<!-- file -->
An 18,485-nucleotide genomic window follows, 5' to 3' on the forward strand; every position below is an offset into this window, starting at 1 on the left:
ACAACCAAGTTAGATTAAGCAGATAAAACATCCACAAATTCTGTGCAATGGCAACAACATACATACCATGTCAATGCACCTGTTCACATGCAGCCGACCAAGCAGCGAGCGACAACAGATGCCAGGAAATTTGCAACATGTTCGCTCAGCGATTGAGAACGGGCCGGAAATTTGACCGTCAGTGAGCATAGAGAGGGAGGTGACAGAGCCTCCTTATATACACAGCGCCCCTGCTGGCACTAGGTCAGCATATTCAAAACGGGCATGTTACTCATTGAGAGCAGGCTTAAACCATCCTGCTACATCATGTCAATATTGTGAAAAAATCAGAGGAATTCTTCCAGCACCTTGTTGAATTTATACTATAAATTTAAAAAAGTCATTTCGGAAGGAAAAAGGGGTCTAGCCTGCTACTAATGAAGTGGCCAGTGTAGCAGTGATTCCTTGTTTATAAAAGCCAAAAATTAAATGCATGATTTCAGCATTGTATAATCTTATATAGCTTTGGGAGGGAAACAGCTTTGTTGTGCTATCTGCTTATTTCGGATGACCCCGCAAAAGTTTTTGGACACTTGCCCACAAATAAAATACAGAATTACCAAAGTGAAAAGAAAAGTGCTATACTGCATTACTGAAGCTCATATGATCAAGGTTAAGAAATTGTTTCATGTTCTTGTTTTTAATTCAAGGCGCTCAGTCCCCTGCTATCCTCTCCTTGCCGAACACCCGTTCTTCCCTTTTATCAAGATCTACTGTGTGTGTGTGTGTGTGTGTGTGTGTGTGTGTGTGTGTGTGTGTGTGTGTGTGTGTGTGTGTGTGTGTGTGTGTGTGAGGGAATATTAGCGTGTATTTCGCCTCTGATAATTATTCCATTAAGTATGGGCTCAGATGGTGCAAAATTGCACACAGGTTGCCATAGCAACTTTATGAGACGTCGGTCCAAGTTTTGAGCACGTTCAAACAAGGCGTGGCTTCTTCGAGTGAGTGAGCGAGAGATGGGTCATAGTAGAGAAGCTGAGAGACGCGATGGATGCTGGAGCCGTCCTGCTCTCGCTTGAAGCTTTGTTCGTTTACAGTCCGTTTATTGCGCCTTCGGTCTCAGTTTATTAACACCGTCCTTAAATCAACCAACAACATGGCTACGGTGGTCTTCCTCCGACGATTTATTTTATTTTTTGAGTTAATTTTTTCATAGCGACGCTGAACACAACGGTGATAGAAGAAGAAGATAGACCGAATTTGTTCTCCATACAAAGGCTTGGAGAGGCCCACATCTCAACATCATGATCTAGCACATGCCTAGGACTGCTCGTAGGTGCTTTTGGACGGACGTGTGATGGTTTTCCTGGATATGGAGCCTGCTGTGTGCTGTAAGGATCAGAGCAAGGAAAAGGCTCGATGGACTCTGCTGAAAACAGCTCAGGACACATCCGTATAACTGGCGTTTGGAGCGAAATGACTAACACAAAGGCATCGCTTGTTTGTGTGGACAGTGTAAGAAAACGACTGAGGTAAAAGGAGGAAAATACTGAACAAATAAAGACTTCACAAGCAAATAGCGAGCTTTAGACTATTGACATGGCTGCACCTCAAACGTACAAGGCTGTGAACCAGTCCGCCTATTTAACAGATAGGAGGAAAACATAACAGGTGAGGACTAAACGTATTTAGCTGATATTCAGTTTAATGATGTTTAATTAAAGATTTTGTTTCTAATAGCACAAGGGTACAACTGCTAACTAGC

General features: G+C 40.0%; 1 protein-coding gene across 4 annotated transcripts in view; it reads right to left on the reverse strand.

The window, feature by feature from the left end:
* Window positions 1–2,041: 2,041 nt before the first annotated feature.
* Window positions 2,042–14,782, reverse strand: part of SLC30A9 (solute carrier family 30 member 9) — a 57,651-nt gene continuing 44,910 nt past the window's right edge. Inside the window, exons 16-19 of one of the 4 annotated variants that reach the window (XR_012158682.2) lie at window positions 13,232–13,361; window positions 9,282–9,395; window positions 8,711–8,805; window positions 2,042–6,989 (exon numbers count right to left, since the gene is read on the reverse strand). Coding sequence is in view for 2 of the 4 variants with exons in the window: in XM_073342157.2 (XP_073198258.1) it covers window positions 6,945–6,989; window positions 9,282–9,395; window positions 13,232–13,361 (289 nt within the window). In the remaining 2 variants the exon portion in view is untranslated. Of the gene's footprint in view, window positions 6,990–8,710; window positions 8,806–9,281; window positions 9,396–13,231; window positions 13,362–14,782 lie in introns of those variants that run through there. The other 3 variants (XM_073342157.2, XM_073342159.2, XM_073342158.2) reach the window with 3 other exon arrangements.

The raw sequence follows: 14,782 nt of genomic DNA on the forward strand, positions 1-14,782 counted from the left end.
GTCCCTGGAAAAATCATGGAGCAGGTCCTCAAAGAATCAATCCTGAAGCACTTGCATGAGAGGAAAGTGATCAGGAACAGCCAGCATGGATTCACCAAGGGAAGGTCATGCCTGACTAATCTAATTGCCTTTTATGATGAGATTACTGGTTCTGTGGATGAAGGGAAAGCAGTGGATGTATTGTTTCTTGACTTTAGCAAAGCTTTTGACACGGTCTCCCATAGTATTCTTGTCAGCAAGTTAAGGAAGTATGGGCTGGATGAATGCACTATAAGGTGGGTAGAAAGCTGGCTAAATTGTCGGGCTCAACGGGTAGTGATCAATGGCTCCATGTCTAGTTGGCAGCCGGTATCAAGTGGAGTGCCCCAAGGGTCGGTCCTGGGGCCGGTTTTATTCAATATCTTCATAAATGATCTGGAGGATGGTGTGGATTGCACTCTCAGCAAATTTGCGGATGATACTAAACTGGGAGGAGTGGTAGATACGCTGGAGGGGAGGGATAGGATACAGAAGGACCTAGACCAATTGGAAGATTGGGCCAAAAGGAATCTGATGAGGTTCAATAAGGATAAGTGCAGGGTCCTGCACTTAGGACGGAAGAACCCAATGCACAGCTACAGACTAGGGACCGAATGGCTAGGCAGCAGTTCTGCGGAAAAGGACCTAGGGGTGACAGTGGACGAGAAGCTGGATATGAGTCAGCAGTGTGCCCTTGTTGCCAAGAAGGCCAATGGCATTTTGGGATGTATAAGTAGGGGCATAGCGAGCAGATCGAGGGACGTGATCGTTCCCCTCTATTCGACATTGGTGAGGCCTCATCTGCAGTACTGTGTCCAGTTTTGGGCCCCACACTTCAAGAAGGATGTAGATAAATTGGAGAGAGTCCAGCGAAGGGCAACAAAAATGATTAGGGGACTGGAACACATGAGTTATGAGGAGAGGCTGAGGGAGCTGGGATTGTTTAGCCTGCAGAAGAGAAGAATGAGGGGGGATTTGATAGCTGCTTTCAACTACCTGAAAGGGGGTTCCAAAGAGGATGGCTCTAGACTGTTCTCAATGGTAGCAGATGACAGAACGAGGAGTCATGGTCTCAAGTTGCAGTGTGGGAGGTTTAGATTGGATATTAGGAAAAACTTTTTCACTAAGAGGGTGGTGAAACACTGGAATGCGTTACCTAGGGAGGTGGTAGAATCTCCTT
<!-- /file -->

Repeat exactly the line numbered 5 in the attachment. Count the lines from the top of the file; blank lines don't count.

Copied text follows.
* Window positions 1–2,041: 2,041 nt before the first annotated feature.